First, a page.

Fortunately, I have hard to fall back on. I can't afford to lay back and grow comfortable and corpulent. Not if I want to survive the Season of Hard Living. Even in the sweltering weeks of high summer, winter's ice and snow and Arctic breath is never more than 180 days away. I can afford to laze around a bit in the Season of Easy Living, but not too much. Winter is ever present in my calculus, as is the knowledge that it's easier to stay winter fit in summer than to regain winter fitness when the snow is deep and the icy winds begin to howl.

As a bonus, there's no getting around the fact that nature's winter is beautiful and majestic. Because I was smart enough to pick the right family to be born into, and because my poor head-work and countless bad decisions have not yet killed me, I get to visit and embrace nature's reality every single day.

The Season of Hard Living does not wear me down. Far from it. The Season of Hard Living provides for an annual reforging of my soul and my humanity.
Due to operator error, this one was buried in deep snow a couple of days before Christmas.

Here's the hole it was buried in.
And the extraction tool, a.k.a. Idiot Spoon.
Red practicing her sad-eyed, "please let me in" look.
The morning sun feels good in winter.
When the days are short, the shadows are long.
Where late the red pickup was buried, nature quickly erases the evidence.
Winter trail.
With the sun's first kiss, sublimating snow leaps into the heavens.
Winter's highway.
Puffed up songbirds.
Hard working truck.
Sunrise glory.

USAF Security Squadron Huey out of Warren AFB making a fuel stop at KIBM.
Brrr. Cold iron.


  1. Nothing like winter's chill to stiffen one's backbone.

    (And freeze one's toes off!) Awesome photos Shaun!

    1. Thanks kindly Sarge. Temp rose to 37 yesterday, a veritable heat wave. Which did not mean it was good weather to overhaul the fuel system in the JD 4240, but I did it anyway.

    2. You don't have a machine shed, where you would be out of the wind, with a salamander pointed at you, for that sort of work? ( I was in my mid 30's before I found out that those big forced air kerosine space heaters are called Salamanders! I always called them, " Those big forced air kerosine space heaters!)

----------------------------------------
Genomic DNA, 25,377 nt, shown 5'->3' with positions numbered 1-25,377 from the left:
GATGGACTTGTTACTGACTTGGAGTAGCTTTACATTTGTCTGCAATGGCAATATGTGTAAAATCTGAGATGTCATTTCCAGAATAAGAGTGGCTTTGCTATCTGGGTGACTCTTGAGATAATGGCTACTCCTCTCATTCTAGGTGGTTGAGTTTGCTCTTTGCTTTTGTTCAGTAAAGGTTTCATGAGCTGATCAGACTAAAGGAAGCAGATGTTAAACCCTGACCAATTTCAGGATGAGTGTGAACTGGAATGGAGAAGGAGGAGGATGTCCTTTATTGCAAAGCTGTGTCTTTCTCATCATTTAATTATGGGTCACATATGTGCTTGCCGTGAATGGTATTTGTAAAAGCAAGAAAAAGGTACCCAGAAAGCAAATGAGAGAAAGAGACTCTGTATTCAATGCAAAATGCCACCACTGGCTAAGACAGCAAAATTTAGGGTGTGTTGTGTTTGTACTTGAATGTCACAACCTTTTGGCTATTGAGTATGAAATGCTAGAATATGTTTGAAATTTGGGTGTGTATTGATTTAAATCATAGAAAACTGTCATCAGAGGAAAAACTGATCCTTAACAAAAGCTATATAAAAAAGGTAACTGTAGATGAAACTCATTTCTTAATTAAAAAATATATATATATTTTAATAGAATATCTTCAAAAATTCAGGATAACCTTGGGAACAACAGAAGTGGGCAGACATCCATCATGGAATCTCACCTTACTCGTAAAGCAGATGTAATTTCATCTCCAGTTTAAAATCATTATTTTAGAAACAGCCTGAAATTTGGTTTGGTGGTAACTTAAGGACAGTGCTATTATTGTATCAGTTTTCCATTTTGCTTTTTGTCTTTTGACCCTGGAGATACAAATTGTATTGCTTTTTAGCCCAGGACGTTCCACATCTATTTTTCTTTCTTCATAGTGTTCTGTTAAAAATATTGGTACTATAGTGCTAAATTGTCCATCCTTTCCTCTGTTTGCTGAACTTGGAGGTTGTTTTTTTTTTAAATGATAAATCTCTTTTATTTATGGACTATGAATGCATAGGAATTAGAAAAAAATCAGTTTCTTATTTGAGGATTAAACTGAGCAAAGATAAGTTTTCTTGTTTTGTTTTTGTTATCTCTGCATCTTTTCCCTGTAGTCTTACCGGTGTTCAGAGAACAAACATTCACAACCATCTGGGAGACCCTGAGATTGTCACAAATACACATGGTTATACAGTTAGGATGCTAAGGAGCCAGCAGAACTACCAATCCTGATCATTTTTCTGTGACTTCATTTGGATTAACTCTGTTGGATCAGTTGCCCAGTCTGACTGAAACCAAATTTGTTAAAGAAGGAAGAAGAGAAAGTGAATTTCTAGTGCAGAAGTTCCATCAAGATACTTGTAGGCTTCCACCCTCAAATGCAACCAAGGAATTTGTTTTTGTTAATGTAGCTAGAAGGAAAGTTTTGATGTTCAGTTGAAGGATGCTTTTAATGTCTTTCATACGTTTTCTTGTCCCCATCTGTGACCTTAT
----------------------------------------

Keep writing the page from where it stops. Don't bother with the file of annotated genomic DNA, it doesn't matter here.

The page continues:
I was surprised that you dug the Chevy out with a spade. Up here in Wisconsin, the grain scoop is the King of Snow Shovels. But it looks like you had some dirt to remove, as well, which grain scoops do not excell at.

      I am quite charmed by the Cow Art Piece, Licked Lick! Beauty can be found in unusual plces, if you know where to look.

      The trees frosted with ice at sunrise is one of the things that made being a deputy fun. Even more so was trees with all the limbs, branches, and twigs carrying a half inch to an inch of snow, so you are driving truly though a world of great beauty.

      Did Santa bring you a remote spot?

    3. Shop yes, salamander no. Not that it wouldn't make sense, but it would take some organizing.

      I like that little square shovel for digging snow. Over the past few years I've found I can move more snow faster by taking smaller bites.

      Beauty abounds wherever you look, so long as you have eyes to see.

      Yes on the spot. Looking forward to night calving now.

  2. 71 can be a challenge. Drive it three times a week.

    1. Yes it can. That's the route winter survival kits were designed for.